Adaptive Route

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What Does Adaptive Route Mean?

An adaptive route refers to an optimal and efficient routing path that is selected when routing priorities change or failures occur with routing devices, nodes or other network components. An adaptive route ensures continuous network connectivity and operations.


Techopedia Explains Adaptive Route

Several protocols are available to facilitate routing via adaptive routes. Some of them are:

  • Routing Information Protocol (RIP)
  • Open Shortest Path First (OSPF)
  • Intermediate System To Intermediate System (IS-IS)
  • Interior Gateway Routing Protocol (IGRP)/ Enhanced Interior Gateway Routing Protocol (EIGRP)

Static networks do not implement adaptive routes, opting instead for static or fixed routes. So, if one of the routes is failed, the packet transfer will either fail or the packet has to wait until the route failure is rectified. This proves that the effective implementation of adaptive routes is vital in routing.

An adaptive route is selected based on routing criteria, algorithms and priorities assigned to different network devices.

For example, as an analogy, an individual needs to travel to another city for a meeting, but the normal bus route is stalled because a road is under construction. So, he must select an alternate travel method, like a train. This changed route is similar to an adaptive route selected as an alternate pathway for network data.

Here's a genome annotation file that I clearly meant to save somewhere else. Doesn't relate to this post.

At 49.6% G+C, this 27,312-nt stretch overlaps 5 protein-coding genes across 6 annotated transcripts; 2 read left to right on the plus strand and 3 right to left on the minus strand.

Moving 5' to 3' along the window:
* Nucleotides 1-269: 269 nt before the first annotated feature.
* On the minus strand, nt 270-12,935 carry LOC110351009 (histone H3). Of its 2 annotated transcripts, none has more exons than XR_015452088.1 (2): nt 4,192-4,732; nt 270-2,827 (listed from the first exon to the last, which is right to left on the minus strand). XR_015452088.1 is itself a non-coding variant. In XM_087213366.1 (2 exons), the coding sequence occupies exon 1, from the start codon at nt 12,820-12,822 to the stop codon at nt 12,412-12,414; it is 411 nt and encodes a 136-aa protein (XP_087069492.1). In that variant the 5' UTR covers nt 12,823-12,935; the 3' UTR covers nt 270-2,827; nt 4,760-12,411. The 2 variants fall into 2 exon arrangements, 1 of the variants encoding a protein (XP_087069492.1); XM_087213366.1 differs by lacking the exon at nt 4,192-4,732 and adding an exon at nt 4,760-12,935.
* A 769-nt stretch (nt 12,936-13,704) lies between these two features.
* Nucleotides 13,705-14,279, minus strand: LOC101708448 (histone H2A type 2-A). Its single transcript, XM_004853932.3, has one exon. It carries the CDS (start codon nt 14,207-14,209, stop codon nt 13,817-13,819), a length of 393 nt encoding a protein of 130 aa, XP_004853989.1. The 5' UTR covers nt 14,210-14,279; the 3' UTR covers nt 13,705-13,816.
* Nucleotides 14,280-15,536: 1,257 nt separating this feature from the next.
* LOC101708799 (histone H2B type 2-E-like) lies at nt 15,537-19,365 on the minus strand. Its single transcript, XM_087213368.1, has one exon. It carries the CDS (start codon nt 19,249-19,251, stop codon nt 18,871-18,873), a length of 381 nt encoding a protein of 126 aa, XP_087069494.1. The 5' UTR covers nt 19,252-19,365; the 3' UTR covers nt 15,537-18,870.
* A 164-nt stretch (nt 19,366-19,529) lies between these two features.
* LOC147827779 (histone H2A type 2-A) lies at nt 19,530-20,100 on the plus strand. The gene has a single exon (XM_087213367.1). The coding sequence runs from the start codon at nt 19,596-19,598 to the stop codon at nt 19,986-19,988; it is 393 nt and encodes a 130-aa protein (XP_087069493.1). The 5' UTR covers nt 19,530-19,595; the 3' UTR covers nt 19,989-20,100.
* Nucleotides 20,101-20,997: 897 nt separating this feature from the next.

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Margaret Rouse
Technology Expert
Margaret Rouse
Technology Expert

Margaret is an award-winning technical writer and teacher known for her ability to explain complex technical subjects to a non-technical business audience. Over the past twenty years, her IT definitions have been published by Que in an encyclopedia of technology terms and cited in articles by the New York Times, Time Magazine, USA Today, ZDNet, PC Magazine, and Discovery Magazine. She joined Techopedia in 2011. Margaret's idea of a fun day is helping IT and business professionals learn to speak each other’s highly specialized languages.